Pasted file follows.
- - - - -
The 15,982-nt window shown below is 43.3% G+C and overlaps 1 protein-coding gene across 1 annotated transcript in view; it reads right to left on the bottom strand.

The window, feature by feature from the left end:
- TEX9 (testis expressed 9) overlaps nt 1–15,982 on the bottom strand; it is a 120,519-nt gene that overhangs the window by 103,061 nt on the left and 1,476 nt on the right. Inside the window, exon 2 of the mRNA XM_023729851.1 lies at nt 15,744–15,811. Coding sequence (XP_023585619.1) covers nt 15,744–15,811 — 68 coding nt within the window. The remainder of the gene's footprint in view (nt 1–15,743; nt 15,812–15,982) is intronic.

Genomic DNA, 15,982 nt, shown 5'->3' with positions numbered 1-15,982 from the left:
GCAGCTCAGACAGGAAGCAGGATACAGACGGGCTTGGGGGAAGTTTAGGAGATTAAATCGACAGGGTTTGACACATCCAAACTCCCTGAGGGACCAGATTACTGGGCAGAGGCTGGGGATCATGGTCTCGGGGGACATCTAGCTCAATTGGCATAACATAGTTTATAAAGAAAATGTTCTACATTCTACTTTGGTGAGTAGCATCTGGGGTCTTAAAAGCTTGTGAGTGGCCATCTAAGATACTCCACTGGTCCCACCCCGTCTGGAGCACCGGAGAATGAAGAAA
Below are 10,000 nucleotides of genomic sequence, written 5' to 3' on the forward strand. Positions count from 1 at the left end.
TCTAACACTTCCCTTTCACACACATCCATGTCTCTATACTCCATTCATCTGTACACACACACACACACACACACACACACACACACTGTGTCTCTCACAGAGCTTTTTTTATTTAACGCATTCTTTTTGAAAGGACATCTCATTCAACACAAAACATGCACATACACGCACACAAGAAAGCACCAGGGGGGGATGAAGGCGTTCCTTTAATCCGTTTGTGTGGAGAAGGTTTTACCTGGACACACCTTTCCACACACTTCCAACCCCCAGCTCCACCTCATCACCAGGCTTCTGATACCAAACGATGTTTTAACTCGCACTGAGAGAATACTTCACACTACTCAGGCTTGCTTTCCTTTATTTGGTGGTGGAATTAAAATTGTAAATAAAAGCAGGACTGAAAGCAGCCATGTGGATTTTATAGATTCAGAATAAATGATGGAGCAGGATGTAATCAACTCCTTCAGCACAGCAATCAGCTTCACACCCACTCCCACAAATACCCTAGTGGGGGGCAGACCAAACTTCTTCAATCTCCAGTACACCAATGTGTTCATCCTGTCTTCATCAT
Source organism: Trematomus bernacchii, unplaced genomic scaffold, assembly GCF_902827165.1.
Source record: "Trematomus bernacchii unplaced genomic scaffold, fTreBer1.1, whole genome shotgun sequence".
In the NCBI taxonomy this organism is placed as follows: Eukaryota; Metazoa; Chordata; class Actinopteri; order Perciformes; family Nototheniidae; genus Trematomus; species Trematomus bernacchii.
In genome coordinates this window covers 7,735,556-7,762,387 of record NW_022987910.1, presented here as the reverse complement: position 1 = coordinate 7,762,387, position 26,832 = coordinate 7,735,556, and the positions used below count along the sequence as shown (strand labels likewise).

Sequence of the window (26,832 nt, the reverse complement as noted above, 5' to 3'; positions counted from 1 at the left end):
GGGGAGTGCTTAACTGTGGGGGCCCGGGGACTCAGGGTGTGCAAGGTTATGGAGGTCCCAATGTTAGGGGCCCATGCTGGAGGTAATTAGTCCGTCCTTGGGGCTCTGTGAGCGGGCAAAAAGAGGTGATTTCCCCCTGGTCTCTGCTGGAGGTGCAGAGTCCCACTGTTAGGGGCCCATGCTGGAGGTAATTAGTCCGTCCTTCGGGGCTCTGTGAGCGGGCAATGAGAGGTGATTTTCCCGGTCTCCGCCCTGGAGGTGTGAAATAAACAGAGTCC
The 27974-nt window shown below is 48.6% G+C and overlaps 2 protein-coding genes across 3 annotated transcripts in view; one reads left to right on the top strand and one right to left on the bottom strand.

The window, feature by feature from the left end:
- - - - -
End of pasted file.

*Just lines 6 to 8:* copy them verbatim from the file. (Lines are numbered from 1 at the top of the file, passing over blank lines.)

Below are 10,000 nucleotides of genomic sequence, written 5' to 3' on the forward strand. Positions count from 1 at the left end.
TCTAACACTTCCCTTTCACACACATCCATGTCTCTATACTCCATTCATCTGTACACACACACACACACACACACACACACACACACTGTGTCTCTCACAGAGCTTTTTTTATTTAACGCATTCTTTTTGAAAGGACATCTCATTCAACACAAAACATGCACATACACGCACACAAGAAAGCACCAGGGGGGGATGAAGGCGTTCCTTTAATCCGTTTGTGTGGAGAAGGTTTTACCTGGACACACCTTTCCACACACTTCCAACCCCCAGCTCCACCTCATCACCAGGCTTCTGATACCAAACGATGTTTTAACTCGCACTGAGAGAATACTTCACACTACTCAGGCTTGCTTTCCTTTATTTGGTGGTGGAATTAAAATTGTAAATAAAAGCAGGACTGAAAGCAGCCATGTGGATTTTATAGATTCAGAATAAATGATGGAGCAGGATGTAATCAACTCCTTCAGCACAGCAATCAGCTTCACACCCACTCCCACAAATACCCTAGTGGGGGGCAGACCAAACTTCTTCAATCTCCAGTACACCAATGTGTTCATCCTGTCTTCATCAT
Source organism: Trematomus bernacchii, unplaced genomic scaffold, assembly GCF_902827165.1.